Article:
Paso Robles has been a well known California wine region since the wine industry started booming in the late 1970s. It is home to more than 200 wineries and eleven AVA’s. With its history and culture rooted in Spanish settlement, Paso Robles has quickly become one of the premier wine destinations in California and around the world.
Paso Robles is a city in San Luis Obispo County. It is officially known as El Paso de Robles. The city is known for its underground aquifers, an abundance of vineyards, olive oil, almond plantations, and facilitating the California Mid-State Fair. It is situated on the Salinas River north of San Luis Obispo, California.
Paso Robles is dedicated to its legacy and defiant disposition. The area has its unique character with natural aquifers, bountiful harvests, ranchers.
The area was named “the Springs” by the local Salinan tribe, who taught Spain’s Franciscan missionaries about the district’s plentiful warm springs during the 1700s. Paso Robles also acquired the moniker “Almond City” because it had the world’s most elevated centralization of almond plantations.
The region’s fastest growing business, wine has a long history. The Spanish conquerors and Franciscan missionaries brought grapevines to Paso Robles in 1797.
Francisco Cortez, a Spanish pilgrim, imagined a flourishing wine industry and asked settlers from Mexico and different areas of California to move to the area. The missionaries at the Mission San Miguel were the ones who took care of the grapevines and winemaking in the area. Their notable aging tanks and grapevine art are still visible at the mission, which is found north of Paso Robles.
Andrew York, an Indiana pioneer, was the first to plant vines in the area in 1882. He also created a winery called Ascension Winery, which later became York Mountain Winery, and is currently Epoch Winery. Before York acquired the land, the area consisted mostly of apple orchards. York found that the temperature and soil were better for grapes, so he began planting his vineyard.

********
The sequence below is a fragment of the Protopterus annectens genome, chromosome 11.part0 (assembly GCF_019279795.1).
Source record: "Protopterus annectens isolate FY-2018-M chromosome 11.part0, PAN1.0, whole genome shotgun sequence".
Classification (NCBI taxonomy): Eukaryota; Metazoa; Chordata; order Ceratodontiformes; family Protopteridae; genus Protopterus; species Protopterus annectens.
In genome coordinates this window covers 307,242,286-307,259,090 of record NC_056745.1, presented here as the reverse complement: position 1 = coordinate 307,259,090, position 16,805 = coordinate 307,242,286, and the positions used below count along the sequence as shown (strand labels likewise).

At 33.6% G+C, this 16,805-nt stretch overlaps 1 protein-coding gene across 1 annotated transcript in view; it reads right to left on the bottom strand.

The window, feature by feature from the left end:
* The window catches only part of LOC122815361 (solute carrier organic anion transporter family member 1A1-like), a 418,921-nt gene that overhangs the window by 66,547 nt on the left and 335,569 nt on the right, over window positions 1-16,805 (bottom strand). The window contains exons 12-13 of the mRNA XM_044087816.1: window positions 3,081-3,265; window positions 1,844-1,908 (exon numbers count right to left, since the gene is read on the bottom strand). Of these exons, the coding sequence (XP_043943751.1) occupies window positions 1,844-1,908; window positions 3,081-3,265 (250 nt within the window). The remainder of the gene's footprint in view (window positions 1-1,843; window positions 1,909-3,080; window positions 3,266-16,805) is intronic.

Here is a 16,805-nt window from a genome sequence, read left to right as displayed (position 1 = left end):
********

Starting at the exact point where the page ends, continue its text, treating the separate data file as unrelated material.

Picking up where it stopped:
Gerd and Ilsabe Klintworth established another vineyard in 1886, following Andrew York’s initial success in the wine business. They were permitted to sell containers of Zinfandel, Muscatel, and Port, and a white wine made from Burger grapes.
Another winery called The Casteel Vineyards was established in 1908. Their wines were made and aged in a cellar made from a cave.
In the mid-1920s Ignace Paderewski, a well-known Polish legislator and professional piano player visited Paso Robles and fell in love with the region and its wine. So much so that he decided to purchase 2,000 acres of land. He then planted Petite Sirah and Zinfandel on his Rancho San Ignacio vineyards in the Adelaide area.
Paderewski’s wine was made at York Mountain Winery after Prohibition was appealed. Wines produced using grapes grown on Rancho San Ignacio have gone on to win wine competitions. Partly because of these awards Paso Robles’ status as a quality wine region was established. Another age of winery pioneers arose in the last part of the 1960s and mid-1970s, and also prospered in the region.
Wine And Vineyards
The area is home to more than 40,000 acres of vineyards and over 200 wineries. The Paso Robles Wine Country Alliance was established in 1993 by vineyard owners and wineries. The Paso Robles Wine Country Partnership is a coalition comprised of wineries, vineyards, and associated organizations in the region. They host celebrations and help to market the area’s wines.